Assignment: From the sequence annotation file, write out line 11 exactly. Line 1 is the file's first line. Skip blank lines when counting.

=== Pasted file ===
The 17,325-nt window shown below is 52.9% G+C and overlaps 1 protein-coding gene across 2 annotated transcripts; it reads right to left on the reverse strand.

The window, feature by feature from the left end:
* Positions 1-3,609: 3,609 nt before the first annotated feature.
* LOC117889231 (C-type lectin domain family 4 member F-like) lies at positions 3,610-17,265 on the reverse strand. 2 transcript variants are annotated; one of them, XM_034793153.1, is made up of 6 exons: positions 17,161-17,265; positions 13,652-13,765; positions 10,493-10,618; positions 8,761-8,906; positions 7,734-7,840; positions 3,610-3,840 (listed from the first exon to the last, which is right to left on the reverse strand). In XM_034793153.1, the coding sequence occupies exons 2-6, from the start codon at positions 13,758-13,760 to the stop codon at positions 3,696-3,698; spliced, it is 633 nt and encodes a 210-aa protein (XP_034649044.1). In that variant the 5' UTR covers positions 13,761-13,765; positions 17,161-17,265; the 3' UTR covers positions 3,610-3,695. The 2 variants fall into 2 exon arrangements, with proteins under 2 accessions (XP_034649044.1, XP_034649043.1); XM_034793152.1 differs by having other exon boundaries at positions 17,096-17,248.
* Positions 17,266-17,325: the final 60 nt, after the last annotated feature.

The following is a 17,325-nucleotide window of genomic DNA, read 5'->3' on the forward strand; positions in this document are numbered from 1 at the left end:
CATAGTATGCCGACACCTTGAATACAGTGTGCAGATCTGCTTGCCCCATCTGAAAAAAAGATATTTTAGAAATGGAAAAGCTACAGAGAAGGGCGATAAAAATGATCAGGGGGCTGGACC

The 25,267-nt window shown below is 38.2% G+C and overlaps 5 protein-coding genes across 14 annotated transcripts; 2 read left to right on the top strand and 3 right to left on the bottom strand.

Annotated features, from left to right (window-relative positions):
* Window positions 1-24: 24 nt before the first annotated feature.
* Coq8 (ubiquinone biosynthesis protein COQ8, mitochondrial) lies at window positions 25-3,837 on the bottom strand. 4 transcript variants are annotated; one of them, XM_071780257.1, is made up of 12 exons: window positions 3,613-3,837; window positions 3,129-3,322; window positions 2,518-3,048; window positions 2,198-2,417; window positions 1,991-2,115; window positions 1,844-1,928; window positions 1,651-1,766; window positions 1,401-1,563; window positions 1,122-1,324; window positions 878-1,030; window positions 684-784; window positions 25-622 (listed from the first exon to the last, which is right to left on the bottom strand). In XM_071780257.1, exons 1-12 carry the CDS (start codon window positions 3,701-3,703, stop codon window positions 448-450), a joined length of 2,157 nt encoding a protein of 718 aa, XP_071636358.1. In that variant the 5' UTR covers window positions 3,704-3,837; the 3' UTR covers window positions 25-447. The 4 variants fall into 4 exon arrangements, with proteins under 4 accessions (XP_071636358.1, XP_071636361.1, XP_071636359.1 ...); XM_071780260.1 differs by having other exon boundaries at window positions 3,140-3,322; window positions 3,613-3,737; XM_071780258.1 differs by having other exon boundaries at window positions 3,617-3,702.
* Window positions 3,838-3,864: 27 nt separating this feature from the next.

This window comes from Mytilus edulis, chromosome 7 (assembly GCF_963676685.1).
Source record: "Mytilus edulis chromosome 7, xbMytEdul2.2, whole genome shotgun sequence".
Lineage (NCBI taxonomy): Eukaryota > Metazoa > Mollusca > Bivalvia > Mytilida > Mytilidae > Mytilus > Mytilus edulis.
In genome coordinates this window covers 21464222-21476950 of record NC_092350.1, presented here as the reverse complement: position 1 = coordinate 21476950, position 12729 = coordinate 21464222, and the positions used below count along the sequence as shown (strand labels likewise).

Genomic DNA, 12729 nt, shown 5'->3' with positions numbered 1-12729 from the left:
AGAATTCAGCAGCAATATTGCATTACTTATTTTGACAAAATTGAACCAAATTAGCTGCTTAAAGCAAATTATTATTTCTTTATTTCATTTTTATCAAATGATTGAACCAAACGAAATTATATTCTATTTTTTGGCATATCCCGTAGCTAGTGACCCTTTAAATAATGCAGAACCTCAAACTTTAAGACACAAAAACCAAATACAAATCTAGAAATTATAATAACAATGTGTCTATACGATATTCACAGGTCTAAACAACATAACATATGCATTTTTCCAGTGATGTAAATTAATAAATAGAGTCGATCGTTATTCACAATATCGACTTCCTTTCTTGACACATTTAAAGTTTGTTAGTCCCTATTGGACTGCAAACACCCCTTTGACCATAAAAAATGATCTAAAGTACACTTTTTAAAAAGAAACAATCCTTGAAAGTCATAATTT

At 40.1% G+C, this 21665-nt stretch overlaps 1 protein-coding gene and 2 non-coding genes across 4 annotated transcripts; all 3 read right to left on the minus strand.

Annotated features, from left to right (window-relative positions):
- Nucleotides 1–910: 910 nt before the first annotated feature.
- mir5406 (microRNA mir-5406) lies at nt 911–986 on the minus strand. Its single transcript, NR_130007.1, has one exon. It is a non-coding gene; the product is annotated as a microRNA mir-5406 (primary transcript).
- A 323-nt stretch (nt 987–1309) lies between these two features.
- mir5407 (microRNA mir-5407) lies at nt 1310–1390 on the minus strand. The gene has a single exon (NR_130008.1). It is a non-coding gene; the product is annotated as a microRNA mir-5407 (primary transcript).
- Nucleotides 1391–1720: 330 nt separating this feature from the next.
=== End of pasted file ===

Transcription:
* Coq8 (ubiquinone biosynthesis protein COQ8, mitochondrial) lies at window positions 25-3,837 on the bottom strand. 4 transcript variants are annotated; one of them, XM_071780257.1, is made up of 12 exons: window positions 3,613-3,837; window positions 3,129-3,322; window positions 2,518-3,048; window positions 2,198-2,417; window positions 1,991-2,115; window positions 1,844-1,928; window positions 1,651-1,766; window positions 1,401-1,563; window positions 1,122-1,324; window positions 878-1,030; window positions 684-784; window positions 25-622 (listed from the first exon to the last, which is right to left on the bottom strand). In XM_071780257.1, exons 1-12 carry the CDS (start codon window positions 3,701-3,703, stop codon window positions 448-450), a joined length of 2,157 nt encoding a protein of 718 aa, XP_071636358.1. In that variant the 5' UTR covers window positions 3,704-3,837; the 3' UTR covers window positions 25-447. The 4 variants fall into 4 exon arrangements, with proteins under 4 accessions (XP_071636358.1, XP_071636361.1, XP_071636359.1 ...); XM_071780260.1 differs by having other exon boundaries at window positions 3,140-3,322; window positions 3,613-3,737; XM_071780258.1 differs by having other exon boundaries at window positions 3,617-3,702.